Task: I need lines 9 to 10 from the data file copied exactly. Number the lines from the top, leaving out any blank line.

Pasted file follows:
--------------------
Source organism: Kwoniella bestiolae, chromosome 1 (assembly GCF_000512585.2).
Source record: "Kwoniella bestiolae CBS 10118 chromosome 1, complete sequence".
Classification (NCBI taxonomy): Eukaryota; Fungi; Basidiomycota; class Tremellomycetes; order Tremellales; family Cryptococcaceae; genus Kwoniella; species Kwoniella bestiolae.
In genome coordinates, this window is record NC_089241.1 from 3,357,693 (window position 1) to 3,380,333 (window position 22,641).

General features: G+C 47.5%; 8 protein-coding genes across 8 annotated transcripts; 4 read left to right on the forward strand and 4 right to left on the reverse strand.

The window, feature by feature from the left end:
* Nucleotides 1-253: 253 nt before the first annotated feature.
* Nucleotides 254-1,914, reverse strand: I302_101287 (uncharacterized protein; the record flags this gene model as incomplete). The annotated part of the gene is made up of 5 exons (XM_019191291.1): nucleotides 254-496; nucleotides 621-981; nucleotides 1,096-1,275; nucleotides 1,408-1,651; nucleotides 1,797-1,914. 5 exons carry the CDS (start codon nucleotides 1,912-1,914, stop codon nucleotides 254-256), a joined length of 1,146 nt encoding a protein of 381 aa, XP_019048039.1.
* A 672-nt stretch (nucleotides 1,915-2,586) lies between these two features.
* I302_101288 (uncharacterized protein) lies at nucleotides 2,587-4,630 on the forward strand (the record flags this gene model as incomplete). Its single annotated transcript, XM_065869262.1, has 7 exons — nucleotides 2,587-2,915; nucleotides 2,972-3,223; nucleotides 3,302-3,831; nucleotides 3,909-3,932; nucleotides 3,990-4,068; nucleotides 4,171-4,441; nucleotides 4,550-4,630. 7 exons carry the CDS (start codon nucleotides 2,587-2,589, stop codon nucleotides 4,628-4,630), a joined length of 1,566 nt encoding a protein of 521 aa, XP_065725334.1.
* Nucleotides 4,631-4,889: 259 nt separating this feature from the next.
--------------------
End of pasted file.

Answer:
* A 672-nt stretch (nucleotides 1,915-2,586) lies between these two features.
* I302_101288 (uncharacterized protein) lies at nucleotides 2,587-4,630 on the forward strand (the record flags this gene model as incomplete). Its single annotated transcript, XM_065869262.1, has 7 exons — nucleotides 2,587-2,915; nucleotides 2,972-3,223; nucleotides 3,302-3,831; nucleotides 3,909-3,932; nucleotides 3,990-4,068; nucleotides 4,171-4,441; nucleotides 4,550-4,630. 7 exons carry the CDS (start codon nucleotides 2,587-2,589, stop codon nucleotides 4,628-4,630), a joined length of 1,566 nt encoding a protein of 521 aa, XP_065725334.1.